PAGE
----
Bronco II crash out of SpecOps Armed Overwatch competition

Bronco II along with MAG Aerospace MC-208 Guardian would no longer be part of the US Special Operation Command’s (SOCOM) Armed Overwatch competition, after being eliminated in the final selection round.

The South African Bronco II light attack aircraft made by Paramount Group and marketed by US Leidos was selected in May last year to participate in SOCOM’s Armed Overwatch programme for acquiring a low-intensity combat warfare aircraft.

The Bronco II originally named the Advanced High-Performance Reconnaissance Light Aircraft (AHRLAC), is a light reconnaissance and counter-insurgency aircraft made by AHRLAC Holdings, a joint venture between the Paramount Group and Aerosud in South Africa.

SOCOM’s Armed Overwatch Program seeks to acquire 75 aircraft for close air support (CAS), precision airstrikes, and Intelligence, Surveillance and Reconnaissance (ISR) missions to support US Special Forces in counterinsurgency operations, a role similar to the successful OV-10 Bronco built by the North American Rockwell.

The Bronco II competed against the Textron Aviation Defence AT-6E Wolverine, L3 AT-802U Sky Warden, MAG Aerospace MC-208 Guardian, and Sierra Nevada Corporation M28/C-145 Wily Coyote.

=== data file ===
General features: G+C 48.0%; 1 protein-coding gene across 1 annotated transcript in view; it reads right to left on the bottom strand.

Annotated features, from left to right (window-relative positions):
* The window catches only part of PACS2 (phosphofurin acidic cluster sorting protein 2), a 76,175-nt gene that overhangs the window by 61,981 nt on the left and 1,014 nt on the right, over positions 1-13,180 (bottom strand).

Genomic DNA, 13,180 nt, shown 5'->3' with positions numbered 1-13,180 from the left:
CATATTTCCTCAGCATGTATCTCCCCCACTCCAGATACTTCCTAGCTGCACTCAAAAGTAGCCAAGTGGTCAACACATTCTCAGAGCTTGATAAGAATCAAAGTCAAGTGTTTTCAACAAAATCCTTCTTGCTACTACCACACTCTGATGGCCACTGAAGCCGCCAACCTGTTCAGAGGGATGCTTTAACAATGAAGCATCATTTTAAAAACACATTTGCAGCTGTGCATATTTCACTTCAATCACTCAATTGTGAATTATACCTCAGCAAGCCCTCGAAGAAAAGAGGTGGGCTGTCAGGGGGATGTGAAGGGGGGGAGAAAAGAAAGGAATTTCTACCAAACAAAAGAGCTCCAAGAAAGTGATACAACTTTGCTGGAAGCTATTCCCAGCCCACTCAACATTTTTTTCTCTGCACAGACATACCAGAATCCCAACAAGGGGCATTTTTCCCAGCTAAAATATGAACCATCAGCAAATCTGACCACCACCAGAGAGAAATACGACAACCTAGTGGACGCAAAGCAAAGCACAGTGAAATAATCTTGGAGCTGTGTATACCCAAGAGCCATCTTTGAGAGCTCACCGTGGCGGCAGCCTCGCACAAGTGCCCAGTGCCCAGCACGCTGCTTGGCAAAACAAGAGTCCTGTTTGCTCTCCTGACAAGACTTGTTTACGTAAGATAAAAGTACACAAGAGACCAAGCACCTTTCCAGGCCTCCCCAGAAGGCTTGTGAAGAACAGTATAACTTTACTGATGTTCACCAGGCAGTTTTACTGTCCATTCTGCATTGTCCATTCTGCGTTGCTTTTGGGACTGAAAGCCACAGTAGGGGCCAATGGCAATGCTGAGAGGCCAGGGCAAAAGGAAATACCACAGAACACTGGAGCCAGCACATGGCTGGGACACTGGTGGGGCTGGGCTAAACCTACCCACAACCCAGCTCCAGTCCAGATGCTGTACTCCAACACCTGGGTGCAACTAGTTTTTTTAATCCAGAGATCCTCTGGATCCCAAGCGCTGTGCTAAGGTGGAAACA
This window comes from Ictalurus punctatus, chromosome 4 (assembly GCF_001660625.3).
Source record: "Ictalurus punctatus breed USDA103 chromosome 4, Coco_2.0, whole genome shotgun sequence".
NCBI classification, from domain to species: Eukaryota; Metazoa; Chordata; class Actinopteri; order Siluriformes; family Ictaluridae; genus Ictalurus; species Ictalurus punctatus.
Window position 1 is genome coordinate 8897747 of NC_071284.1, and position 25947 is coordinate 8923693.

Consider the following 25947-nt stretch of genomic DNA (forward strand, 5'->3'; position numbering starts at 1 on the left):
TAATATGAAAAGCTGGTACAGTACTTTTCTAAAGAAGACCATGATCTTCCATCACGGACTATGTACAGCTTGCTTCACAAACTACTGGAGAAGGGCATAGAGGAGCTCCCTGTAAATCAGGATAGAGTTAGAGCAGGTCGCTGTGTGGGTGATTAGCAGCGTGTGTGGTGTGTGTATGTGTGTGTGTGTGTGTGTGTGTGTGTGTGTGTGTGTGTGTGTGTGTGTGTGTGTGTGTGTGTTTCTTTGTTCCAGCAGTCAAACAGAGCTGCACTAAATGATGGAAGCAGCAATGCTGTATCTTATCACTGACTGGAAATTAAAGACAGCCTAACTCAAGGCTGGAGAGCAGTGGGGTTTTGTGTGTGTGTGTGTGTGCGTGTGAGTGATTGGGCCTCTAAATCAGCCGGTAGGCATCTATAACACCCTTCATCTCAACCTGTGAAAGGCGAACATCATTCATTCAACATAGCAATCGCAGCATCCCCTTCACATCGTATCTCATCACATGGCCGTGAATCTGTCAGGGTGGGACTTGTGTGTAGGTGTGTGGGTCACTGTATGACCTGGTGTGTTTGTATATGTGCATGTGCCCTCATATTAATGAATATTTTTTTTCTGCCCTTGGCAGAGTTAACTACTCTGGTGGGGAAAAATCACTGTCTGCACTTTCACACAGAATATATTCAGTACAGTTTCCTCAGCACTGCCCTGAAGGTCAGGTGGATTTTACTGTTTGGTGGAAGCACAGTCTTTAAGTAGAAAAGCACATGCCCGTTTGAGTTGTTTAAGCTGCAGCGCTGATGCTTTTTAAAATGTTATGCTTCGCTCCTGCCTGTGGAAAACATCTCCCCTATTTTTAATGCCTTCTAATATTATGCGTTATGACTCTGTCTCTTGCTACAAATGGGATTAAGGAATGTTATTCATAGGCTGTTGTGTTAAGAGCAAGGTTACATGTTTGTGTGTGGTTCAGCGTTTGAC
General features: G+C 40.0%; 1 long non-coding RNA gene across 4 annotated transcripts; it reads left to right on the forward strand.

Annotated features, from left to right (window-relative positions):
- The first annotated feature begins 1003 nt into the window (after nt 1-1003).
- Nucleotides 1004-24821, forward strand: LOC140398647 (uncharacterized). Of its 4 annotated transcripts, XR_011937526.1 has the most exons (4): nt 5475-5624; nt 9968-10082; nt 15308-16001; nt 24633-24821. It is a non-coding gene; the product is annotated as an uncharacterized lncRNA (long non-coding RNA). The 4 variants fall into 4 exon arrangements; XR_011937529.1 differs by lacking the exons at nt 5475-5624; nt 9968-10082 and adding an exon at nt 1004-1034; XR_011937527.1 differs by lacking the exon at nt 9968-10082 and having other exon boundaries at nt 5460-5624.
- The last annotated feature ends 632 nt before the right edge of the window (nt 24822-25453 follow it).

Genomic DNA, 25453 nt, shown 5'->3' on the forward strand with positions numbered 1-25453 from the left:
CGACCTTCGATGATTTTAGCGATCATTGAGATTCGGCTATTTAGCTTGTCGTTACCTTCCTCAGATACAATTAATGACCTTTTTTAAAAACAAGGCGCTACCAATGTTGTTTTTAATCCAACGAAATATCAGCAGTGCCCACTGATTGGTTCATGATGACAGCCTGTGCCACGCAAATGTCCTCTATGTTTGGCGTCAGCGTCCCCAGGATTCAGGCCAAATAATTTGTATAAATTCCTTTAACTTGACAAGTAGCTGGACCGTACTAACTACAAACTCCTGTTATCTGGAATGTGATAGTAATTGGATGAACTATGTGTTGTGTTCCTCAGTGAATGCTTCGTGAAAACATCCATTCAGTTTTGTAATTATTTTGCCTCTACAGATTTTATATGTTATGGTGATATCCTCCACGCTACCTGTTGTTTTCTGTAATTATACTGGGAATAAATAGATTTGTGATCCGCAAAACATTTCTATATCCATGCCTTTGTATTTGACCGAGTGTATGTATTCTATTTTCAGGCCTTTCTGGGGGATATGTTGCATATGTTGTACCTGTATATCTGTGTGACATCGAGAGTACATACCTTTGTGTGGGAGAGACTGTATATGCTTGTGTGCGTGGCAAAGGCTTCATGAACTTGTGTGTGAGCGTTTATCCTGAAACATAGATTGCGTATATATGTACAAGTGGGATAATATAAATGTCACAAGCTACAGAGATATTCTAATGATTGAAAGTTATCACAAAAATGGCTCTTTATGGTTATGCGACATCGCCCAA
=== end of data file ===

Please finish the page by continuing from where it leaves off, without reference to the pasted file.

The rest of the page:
In June this year, it was announced that the Bronco II has been selected to enter the final phase of the Armed Overwatch aircraft prototype program, and was awarded a total of $19.3 million for prototype demonstrations.

At the time, Gerry Fasano, Leidos Defense Group president was quite thrilled at the prospect of netting such a lucrative contract. He stated that the Paramount/Leidos team had combined “decades of experience both integrating and manufacturing cutting-edge airborne solutions for the warfighter.”

Also, Ivor Ichikowitz, Chairman of global aerospace and technology company, Paramount Group noted that the team believes “that Bronco II is the definitive next-generation aircraft, which has been designed to be future-proofed against evolving operational requirements in the asymmetrical battlespace specifically inhabited by SOCOM,”

“Through our partnerships with Leidos, we are looking forward to building upon our 27-year legacy of designing and producing rugged technologically advanced systems. Our team has designed and developed an America-centric platform for the world market, and we are looking forward to bringing Bronco II back to America.”

However, despite the optimism, a Bronco II aircraft participating in the competition suffered a landing gear incident during a routine preventive maintenance procedure in July.

The Bronco II prototype damaged its landing gear, and although, according to Leidos, the incident will not likely affect it’s chances at the competition. Nevertheless, the Bronco II is one of the first aircraft to have been eliminated.

According to SOCOM, the remaining competitors will be given an imminent request for proposals (RFP). SOCOM has budgeted $101 million for the first aircraft with another ten per year for the next seven years.

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